Raising flower gardens from seeds and bulbs is a satisfying and inexpensive way to add color to your landscaping. When planting, choose a variety of flowers with different blooming periods ranging from early spring to fall so that there are always fresh blooms outdoors. Flowers are started from seeds, bulbs or root sections. You can also purchase seedlings, but they may cost more. Flowers require specific care depending on the variety, but all types still have many things in common.
Plant at the right time. Plant most bulbs in fall six weeks before the first frost date in your area. Plant seeds outdoors in spring after all danger of frost is past or start them indoors four to eight weeks before the expected last frost.
Prepare the garden beds by removing all weeds, dead plant material and other debris. Loosen up the soil with a shovel or hoe, and then work in 3 inches of compost into the soil.
Plant bulbs 4 to 6 inches beneath the soil surface with the root end on the bottom. Plant seeds to a depth of twice their diameter, except for fine seeds which are sown directly on the soil surface then covered with 1/8 inch of soil. Plant seedlings to the same depth they were in their pots.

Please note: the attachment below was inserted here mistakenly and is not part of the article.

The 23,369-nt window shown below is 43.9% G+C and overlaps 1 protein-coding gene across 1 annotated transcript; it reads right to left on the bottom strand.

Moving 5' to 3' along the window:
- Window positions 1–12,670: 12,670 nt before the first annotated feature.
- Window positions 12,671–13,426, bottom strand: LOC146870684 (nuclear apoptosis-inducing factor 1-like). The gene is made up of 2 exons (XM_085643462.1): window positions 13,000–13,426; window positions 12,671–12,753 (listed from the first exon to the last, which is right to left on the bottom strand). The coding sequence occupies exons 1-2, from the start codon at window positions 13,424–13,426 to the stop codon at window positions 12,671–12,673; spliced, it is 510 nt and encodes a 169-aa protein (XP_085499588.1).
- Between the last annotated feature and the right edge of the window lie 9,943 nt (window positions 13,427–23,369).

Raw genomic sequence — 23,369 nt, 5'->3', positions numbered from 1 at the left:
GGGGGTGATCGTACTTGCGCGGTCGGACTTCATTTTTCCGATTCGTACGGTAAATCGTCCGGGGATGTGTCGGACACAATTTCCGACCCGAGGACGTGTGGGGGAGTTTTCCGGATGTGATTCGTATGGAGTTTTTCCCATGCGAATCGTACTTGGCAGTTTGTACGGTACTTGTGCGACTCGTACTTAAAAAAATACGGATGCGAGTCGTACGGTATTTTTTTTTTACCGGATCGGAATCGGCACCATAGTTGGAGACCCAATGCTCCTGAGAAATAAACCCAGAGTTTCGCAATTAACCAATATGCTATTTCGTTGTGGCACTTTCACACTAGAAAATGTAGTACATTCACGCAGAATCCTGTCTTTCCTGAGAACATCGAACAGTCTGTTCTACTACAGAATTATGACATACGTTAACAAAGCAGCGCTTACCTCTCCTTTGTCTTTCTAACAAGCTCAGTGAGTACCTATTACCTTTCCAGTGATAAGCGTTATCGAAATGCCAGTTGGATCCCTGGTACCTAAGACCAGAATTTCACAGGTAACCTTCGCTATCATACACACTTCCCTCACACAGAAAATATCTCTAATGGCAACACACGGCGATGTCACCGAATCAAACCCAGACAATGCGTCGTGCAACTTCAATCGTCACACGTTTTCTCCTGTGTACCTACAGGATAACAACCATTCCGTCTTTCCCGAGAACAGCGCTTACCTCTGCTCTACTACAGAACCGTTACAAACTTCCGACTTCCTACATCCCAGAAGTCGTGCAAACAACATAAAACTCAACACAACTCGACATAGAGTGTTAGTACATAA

Space the plants as directed on the plant stake or seed envelope. Space bulbs between 3 to 8 inches apart depending on variety.
Water the plants well but not so much that there is standing water. Most flower varieties need between 1 and 3 inches of water a week.
Cover the flower beds in a 2 inch layer of organic mulch to prevent weeds and preserve soil moisture. Mulching also keeps the roots cool which is beneficial to flowers.
Remove the flower heads after the blooms begin to wilt to prevent seed formation and help encourage further blooming. Pinch or cut off with sharp shears, removing the spent bloom and the seed head that is forming.
Fertilize only as recommended for each variety. For most flowers, use a general purpose or phosphorous-rich fertilizer at planting, and a nitrogen-rich or balanced fertilizer after blooming ends.